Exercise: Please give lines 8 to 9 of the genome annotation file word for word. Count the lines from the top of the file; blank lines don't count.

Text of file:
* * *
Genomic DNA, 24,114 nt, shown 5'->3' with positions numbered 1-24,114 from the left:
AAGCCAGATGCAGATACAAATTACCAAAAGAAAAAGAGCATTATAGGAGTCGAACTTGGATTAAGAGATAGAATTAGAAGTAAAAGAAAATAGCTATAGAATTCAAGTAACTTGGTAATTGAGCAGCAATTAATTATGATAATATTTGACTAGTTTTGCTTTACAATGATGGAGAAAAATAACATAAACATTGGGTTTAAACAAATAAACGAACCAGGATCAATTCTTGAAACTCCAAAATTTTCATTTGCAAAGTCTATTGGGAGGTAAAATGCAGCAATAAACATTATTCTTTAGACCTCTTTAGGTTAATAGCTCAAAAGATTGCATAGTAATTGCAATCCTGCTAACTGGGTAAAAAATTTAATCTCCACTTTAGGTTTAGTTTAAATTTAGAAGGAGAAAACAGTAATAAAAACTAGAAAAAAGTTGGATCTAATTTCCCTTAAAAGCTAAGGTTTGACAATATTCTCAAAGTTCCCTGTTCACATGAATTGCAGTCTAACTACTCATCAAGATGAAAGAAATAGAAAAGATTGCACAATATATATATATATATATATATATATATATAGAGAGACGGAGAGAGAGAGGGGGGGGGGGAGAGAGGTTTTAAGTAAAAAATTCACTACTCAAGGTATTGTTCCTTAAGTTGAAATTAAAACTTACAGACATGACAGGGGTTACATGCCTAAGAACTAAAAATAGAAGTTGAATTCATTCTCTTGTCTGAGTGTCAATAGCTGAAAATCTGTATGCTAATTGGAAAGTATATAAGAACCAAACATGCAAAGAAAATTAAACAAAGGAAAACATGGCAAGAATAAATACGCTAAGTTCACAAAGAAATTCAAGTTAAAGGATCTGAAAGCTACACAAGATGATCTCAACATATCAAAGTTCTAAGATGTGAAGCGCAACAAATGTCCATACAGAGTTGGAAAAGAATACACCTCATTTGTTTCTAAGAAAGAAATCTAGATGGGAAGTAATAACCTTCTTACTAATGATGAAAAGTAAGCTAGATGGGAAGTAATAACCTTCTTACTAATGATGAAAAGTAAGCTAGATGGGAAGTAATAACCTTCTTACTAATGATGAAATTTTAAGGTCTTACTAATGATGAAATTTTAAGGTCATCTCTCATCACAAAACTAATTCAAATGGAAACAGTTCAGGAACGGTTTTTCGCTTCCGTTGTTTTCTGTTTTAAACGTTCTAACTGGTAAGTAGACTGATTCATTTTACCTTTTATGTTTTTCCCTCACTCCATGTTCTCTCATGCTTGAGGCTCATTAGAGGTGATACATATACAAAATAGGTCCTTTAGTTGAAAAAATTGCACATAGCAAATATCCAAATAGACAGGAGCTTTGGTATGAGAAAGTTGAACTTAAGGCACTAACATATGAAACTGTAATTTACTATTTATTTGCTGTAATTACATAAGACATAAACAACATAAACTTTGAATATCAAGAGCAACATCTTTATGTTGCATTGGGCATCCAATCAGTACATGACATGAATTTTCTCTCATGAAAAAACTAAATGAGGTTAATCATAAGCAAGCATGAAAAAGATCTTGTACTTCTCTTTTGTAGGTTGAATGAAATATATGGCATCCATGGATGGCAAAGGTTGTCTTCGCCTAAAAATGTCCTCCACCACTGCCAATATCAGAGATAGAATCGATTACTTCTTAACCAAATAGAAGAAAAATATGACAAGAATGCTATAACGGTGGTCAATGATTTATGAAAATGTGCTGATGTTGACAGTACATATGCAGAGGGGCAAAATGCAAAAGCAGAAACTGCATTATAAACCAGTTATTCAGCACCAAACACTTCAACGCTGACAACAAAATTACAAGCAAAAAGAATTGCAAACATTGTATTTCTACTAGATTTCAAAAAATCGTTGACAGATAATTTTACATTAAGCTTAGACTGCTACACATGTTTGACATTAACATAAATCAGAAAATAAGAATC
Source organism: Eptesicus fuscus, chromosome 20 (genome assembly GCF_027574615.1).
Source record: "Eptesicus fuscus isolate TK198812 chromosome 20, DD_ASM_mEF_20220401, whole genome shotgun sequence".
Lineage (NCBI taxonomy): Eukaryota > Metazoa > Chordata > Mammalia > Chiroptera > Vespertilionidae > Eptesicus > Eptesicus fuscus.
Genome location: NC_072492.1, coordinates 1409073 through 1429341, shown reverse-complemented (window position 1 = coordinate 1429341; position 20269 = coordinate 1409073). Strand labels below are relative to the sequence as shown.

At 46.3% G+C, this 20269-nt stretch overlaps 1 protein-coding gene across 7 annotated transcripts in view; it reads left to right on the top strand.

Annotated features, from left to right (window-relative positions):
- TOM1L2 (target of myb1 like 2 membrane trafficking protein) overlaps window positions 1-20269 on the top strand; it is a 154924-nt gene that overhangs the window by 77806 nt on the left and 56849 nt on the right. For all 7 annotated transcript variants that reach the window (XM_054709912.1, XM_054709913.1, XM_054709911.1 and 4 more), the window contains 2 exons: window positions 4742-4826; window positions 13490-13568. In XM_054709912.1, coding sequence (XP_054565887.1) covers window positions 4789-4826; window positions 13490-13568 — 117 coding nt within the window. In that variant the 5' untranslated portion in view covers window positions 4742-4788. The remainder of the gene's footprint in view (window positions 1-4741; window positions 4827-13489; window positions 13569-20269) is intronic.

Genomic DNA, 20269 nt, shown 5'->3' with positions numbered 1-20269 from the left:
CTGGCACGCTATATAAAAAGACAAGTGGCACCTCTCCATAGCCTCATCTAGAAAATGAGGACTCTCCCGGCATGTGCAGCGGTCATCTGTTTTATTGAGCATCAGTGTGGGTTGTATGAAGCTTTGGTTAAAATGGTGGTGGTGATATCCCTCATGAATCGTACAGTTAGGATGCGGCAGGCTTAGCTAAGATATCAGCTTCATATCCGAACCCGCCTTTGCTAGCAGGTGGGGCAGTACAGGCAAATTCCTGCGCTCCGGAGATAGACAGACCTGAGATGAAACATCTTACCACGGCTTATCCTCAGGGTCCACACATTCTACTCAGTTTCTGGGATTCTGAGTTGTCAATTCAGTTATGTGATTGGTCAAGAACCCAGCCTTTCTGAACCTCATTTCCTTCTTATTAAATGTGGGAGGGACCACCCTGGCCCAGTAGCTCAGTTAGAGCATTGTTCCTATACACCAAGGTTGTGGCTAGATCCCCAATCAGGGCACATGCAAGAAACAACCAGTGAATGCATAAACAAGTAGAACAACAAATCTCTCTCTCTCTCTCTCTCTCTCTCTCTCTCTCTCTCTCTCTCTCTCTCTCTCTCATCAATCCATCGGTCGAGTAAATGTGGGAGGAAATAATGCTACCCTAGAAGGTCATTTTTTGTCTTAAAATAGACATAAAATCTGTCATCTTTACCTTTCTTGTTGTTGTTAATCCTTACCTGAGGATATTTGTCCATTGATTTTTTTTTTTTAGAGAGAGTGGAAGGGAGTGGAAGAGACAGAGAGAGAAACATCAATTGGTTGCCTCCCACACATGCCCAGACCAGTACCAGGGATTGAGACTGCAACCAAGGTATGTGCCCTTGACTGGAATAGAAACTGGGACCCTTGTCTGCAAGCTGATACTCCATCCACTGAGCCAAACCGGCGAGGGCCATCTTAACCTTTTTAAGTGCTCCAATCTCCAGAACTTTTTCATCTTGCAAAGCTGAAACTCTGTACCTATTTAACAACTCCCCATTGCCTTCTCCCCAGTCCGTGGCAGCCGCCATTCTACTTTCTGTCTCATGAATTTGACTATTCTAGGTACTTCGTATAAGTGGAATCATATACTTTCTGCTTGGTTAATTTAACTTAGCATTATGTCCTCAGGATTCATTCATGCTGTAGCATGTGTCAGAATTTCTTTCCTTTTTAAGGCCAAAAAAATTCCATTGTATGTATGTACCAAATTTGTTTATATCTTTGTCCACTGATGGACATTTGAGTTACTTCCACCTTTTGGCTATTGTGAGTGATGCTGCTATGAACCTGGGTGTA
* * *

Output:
Annotated features, from left to right (window-relative positions):
- TOM1L2 (target of myb1 like 2 membrane trafficking protein) overlaps window positions 1-20269 on the top strand; it is a 154924-nt gene that overhangs the window by 77806 nt on the left and 56849 nt on the right. For all 7 annotated transcript variants that reach the window (XM_054709912.1, XM_054709913.1, XM_054709911.1 and 4 more), the window contains 2 exons: window positions 4742-4826; window positions 13490-13568. In XM_054709912.1, coding sequence (XP_054565887.1) covers window positions 4789-4826; window positions 13490-13568 — 117 coding nt within the window. In that variant the 5' untranslated portion in view covers window positions 4742-4788. The remainder of the gene's footprint in view (window positions 1-4741; window positions 4827-13489; window positions 13569-20269) is intronic.